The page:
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MPs want to focus on other issues 

(PoliticsWatch posted February 18, 2004) OTTAWA - Liberal MPs emerged from their first caucus meeting since discovering the sponsorship scandal has eaten away at their massive lead in the polls to tell reporters that Canadians are concerned about other issues besides the misappropriation of $100 million in federal funds to Liberal-friendly ad firms in Quebec.

"We're not going to leave any stone unturned in getting to the bottom of this and finding out what happened, why it happened and who was involved," said Deputy PM Anne McLellan. "But beyond that, we have to focus on the future. We have to focus on governing." 

McLellan said that she is confident that voters will "get beyond" the scandal, which has sparked outrage from Canadians, including Prime Minister Paul Martin, who repeatedly said in interviews over the past four days that he was "mad as hell" about it. 

"You have to focus on the things that matter to people in their daily lives," she said, pointing to such issues as health care, post-secondary education, aboriginals, Canada-U.S. relations and improving the quality of life in cities. 

"We all want to talk about those things," she said. "Why wouldn't we want to talk about those things?" 

When asked if she would prefer to stop talking about the scandal and focusing on other issues, McLellan said, "sure."

Another cabinet minister said that its not just Liberals that want to move on from the scandal, but voters. 

"I believe that we have reacted quickly and decisively, which is what Canadians would want," said Andy Scott, Minister of State for infrastructure. "I believe that we are beginning to hear requests from our constituents that we need to talk about other things of importance in the country."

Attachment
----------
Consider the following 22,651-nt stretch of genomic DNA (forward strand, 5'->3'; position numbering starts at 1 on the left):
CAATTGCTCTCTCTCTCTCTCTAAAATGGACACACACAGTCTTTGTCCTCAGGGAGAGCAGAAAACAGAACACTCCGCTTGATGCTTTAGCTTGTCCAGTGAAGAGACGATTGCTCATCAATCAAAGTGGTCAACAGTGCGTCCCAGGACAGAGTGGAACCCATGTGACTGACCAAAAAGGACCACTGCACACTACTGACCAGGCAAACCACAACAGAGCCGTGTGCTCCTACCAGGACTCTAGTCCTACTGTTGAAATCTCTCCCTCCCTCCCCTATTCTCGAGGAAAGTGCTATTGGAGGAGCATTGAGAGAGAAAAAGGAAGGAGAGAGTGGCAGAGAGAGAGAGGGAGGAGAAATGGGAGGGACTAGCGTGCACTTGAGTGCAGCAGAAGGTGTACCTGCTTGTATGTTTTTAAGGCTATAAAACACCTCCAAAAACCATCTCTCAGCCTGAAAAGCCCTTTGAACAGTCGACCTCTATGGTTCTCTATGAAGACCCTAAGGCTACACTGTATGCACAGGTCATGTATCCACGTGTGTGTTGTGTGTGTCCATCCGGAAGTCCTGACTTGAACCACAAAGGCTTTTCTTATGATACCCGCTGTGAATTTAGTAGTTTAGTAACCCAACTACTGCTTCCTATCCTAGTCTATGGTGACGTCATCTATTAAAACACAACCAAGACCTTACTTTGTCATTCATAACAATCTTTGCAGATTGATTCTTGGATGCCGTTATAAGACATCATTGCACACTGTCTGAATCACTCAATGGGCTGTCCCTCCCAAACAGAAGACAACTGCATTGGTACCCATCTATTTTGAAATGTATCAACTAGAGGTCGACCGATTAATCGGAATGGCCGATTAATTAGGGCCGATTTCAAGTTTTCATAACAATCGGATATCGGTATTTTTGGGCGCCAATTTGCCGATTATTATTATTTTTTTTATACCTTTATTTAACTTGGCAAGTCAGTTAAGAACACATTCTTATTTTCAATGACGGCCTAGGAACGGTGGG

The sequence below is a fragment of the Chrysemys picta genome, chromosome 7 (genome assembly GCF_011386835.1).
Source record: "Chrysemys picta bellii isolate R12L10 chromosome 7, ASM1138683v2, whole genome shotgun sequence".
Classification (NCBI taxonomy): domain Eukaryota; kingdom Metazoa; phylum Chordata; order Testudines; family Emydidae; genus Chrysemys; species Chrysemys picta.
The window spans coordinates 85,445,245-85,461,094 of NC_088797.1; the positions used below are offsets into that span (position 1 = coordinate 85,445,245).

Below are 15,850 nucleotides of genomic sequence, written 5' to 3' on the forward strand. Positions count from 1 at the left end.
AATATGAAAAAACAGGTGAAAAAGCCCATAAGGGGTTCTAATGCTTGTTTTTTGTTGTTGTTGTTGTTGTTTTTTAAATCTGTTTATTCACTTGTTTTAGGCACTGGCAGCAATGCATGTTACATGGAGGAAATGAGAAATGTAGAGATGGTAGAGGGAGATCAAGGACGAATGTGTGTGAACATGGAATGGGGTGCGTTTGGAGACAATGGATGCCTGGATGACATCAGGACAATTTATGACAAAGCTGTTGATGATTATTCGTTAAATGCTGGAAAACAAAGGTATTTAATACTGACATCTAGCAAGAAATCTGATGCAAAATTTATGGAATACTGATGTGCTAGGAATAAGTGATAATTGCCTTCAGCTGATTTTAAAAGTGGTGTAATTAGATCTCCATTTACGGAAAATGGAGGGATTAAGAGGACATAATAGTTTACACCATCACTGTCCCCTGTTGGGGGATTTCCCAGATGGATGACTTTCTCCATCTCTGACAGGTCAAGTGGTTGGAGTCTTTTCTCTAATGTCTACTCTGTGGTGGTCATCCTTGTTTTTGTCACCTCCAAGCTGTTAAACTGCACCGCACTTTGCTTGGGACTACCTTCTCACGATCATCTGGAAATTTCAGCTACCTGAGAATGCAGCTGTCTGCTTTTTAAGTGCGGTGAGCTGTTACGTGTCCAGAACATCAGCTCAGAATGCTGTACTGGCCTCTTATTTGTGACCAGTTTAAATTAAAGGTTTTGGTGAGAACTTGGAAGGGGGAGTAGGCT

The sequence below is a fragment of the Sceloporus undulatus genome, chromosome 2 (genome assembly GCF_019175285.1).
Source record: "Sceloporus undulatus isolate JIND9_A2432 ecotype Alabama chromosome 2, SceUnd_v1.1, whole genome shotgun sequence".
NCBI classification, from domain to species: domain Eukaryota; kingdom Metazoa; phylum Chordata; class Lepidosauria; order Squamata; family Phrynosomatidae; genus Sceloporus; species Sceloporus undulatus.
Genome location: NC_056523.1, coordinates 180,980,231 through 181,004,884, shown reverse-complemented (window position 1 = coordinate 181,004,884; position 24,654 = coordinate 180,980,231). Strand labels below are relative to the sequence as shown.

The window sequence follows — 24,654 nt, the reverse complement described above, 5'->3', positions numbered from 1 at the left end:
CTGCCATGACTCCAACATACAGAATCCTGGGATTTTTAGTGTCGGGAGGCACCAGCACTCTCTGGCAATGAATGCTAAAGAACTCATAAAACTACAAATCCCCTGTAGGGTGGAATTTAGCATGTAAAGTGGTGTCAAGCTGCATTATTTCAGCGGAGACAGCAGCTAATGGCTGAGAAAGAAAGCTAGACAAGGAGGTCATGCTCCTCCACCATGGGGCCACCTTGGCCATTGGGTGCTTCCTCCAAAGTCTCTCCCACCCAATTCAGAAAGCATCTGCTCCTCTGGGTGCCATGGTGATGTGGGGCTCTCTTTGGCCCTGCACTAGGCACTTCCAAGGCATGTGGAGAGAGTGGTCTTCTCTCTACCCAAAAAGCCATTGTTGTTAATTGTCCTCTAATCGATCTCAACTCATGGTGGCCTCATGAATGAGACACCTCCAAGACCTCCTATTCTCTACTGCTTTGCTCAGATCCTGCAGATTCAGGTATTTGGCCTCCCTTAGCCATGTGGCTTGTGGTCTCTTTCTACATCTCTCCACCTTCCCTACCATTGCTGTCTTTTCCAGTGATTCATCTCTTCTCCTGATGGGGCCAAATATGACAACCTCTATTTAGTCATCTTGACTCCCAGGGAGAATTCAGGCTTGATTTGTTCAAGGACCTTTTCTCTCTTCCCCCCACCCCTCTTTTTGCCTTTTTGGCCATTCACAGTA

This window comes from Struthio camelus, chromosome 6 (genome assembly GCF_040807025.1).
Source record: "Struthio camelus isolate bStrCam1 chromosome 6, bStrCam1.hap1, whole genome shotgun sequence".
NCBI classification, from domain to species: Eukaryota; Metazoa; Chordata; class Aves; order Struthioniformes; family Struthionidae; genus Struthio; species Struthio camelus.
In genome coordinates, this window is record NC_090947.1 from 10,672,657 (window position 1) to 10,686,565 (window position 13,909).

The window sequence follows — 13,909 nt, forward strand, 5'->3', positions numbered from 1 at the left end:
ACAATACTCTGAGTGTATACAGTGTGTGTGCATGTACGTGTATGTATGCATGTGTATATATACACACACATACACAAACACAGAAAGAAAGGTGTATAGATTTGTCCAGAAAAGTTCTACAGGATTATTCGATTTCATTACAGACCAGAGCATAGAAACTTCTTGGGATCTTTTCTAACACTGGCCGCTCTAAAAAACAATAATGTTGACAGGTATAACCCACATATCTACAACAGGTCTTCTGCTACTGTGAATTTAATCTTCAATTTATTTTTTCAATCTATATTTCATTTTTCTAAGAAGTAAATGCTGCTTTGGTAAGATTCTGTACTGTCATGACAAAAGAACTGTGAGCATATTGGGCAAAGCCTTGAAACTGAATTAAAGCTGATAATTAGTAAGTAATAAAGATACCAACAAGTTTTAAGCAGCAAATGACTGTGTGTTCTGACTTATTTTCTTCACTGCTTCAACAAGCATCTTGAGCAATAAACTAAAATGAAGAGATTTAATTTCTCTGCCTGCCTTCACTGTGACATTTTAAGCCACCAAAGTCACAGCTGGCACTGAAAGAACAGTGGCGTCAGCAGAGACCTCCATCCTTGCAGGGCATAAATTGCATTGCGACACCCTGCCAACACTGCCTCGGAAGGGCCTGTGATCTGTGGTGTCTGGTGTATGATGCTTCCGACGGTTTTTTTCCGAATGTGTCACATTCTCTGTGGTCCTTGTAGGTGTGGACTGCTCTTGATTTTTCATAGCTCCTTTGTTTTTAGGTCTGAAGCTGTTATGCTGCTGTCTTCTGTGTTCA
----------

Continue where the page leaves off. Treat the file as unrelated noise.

Liberal MP Joe Fontana said that in the caucus meeting, the prime minister made it clear that he wants to engage Canadians in talking about "the future of the country" and the "important issues." 

"He's told Canadians what he's doing (about the scandal)," he noted. "Now he wants to talk about the country.

"Now we have to start talking about those issues that are important to Canadians." 

Liberal MPs also said they are pleased with the way the prime minister has been forthcoming in his media blitz over the past week, which some say has made his the official the spokesman of a scandal. 

Pictures of former public works minister Alfonso Gagliano used to be used as art in news coverage of the sponsorship scandal, but that has quickly changed. For example, the National Post and CBC websites have special pages devoted to the scandal that feature the prime minister prominently -- not Gagliano. 

McLellan says the PM has done a "remarkable" and "unprecedented" job in being upfront about the scandal, including taking questions from Canadians on open-line phone-in shows. 

"He faced that head on. He didn't duck." 

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